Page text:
The pandemic lockdown has a contradictory impact insofar as some species are concerned. On a positive note, we see some changes in the environment for the better because of the coronavirus lockdown. COVID-19 has killed thousands of people in the world but it has saved the Mother Earth from another angle. There has been perceptible change in our surrounding, be it land, air or water. The pollution levels had gone down and animals were freely roaming around, even in city roads. The change was evident for three months. The air was fresh enough to breathe, river water was cleaner and with vehicles much less the sound pollution came down considerably. Some experts were elated to find reappearance of rare species.
A report in The Hindu mentions that one of the spectacular things that happened in the nature is the spotting of a rare dragonfly for the first time in nine decades. The name of the insect is awkwardly longish: ‘Megalogomphus superbus Fraser’. It is grass-green, yellow and reddish-brown in colour with bottle-green eyes. The naturalists, Ravindran Kamatchi and S Gopala Krishnan, caught this dragonfly on camera for the first time. It is found in the birding outing at a farm near Kallar Garden in Mettupalayam, Coimbatore. The naturalists were out in the farm taking pictures of the resident birds of the Western Ghats known as Solaipaadi, woodpecker and flycatcher. Suddenly they saw the unseen dragonfly which is much bigger in size from the other dragonflies. They did not think about anything else and they clicked many pictures. They posted the picture on WhatsApp group and later realized that it is one of a rare kind. It is a rare discovery by them. BBC in an extensive report observes that animals in urban areas are exploring emptied streets and waterways, and delighting human inhabitants along the way. Human restrictions gave them the confidence to go deeper into our cities and stay for longer.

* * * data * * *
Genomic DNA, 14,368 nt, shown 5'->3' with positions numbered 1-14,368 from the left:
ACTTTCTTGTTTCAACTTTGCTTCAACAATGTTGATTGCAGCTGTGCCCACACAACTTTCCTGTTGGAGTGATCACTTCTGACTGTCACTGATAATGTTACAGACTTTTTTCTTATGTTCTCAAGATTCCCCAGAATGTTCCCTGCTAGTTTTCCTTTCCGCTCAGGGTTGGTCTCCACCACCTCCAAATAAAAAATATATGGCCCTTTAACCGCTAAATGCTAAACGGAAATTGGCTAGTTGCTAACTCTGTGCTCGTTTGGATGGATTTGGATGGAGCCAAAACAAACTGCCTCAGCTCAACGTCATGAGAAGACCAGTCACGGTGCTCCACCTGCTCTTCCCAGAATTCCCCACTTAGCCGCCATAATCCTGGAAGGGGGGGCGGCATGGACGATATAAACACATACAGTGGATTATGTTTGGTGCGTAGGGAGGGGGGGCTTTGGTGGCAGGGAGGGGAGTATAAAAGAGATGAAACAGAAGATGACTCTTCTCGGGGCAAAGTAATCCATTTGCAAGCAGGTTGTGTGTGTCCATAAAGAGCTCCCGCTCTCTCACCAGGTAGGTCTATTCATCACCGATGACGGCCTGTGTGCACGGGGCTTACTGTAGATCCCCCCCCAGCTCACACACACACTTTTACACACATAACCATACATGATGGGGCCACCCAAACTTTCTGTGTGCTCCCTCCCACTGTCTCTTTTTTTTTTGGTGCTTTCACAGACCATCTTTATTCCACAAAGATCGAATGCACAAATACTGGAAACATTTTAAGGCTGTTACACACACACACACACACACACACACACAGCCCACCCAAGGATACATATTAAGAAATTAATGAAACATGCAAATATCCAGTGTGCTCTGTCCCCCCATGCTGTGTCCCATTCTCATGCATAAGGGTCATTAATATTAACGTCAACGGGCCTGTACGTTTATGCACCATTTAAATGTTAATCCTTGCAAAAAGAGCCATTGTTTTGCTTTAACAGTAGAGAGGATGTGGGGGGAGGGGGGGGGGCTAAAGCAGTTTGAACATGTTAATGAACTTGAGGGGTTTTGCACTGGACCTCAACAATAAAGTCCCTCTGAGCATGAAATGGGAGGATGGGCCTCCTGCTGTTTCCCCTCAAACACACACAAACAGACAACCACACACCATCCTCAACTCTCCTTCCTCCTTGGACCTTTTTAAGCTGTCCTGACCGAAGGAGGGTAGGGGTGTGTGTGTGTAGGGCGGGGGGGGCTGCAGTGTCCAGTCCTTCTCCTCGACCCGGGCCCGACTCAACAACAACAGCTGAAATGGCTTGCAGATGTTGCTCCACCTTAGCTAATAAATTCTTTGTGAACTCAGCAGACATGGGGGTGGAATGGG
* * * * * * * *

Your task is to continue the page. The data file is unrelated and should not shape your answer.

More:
In an interesting coincidence the National Endangered Species Day this year was observed on 15 May— during the lockdown. The day is observed to pointedly publicise awareness about endangered species and the need to protect them. When the whole world, no less India, is witnessing a decline and even extinction of species the day assumes much significance. One would remember the video and picture of a small Indian civet which was spotted in Meppayur, Kozhikode district, Kerala. It became viral and attracted lot of positive and appreciative comments.
But the problem is that the important surveys by the Zoological Survey of India were hampered because of the lockdown. These surveys are vital in identifying new species and fauna. The main months of surveys in the Western Ghats are from March to May, which were during the peak lockdown season. The surveys require lot time and patience. The lockdown has in general affected the taxonomists and biologists in severe ways for the strict restrictions within the country. But when we were seeing the fascinating pictures of animals confidently roaming around without the fear of human beings we could perhaps hear them saying ‘what a wonderful world!’